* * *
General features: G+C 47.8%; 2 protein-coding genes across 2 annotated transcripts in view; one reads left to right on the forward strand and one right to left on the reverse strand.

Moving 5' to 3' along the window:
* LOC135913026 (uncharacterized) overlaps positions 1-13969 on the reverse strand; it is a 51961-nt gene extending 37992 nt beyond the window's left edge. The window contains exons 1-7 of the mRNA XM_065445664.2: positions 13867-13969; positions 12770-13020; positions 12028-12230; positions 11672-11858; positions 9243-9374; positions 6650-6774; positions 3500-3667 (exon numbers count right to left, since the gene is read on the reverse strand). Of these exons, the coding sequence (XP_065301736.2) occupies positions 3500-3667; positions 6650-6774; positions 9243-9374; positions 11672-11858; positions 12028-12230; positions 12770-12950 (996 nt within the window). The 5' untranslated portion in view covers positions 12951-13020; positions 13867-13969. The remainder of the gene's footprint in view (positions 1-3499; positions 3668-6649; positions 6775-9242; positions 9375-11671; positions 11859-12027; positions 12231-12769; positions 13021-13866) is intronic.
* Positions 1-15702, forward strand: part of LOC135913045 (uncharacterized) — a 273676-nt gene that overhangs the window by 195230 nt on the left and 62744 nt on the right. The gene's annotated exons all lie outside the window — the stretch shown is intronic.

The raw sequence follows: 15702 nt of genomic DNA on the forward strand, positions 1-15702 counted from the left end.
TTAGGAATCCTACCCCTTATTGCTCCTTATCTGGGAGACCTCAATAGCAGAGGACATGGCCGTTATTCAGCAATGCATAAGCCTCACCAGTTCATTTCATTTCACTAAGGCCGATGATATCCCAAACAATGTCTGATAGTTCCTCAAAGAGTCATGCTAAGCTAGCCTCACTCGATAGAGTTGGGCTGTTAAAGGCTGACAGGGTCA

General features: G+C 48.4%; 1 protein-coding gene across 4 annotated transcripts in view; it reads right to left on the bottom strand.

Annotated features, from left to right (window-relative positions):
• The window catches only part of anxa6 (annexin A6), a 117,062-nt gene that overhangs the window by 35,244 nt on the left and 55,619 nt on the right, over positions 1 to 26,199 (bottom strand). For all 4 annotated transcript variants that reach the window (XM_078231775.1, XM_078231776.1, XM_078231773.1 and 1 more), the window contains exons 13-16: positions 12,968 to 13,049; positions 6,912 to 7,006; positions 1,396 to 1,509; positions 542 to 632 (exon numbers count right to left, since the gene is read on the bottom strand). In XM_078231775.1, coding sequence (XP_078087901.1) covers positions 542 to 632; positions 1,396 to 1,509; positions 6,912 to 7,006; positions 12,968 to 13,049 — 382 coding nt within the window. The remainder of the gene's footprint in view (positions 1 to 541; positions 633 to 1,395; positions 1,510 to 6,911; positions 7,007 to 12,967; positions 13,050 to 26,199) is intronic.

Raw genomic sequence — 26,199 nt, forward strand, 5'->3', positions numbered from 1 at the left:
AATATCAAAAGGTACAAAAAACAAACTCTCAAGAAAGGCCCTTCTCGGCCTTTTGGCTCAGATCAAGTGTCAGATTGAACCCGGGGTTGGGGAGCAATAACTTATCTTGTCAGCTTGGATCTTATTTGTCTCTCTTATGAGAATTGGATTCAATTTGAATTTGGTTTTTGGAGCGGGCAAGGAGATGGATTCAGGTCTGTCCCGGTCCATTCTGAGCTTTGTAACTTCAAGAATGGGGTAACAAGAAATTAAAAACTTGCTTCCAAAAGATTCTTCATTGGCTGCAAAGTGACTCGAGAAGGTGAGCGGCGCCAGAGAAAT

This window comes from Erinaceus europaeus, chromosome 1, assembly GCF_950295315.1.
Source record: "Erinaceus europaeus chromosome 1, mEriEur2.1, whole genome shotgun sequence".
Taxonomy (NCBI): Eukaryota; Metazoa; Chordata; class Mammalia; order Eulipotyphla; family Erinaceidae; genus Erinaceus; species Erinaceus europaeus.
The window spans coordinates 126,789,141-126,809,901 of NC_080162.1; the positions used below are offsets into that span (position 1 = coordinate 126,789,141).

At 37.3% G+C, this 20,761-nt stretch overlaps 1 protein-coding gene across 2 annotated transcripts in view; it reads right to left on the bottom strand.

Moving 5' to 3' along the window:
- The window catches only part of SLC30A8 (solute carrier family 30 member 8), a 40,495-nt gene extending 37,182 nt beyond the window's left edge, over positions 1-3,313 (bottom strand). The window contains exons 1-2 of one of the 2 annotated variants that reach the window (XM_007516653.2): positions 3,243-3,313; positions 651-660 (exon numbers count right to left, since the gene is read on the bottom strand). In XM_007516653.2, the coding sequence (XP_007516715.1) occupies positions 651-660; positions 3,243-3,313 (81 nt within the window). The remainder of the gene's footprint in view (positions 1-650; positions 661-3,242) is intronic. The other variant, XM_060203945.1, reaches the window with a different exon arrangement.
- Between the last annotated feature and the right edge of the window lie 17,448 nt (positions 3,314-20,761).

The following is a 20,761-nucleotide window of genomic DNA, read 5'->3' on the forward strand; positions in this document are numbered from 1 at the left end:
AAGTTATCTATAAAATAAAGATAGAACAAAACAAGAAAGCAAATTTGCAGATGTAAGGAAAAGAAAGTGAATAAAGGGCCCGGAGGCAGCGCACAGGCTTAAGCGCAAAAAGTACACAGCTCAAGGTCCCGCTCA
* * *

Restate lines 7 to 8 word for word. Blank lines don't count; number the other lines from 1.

General features: G+C 48.4%; 1 protein-coding gene across 4 annotated transcripts in view; it reads right to left on the bottom strand.

Annotated features, from left to right (window-relative positions):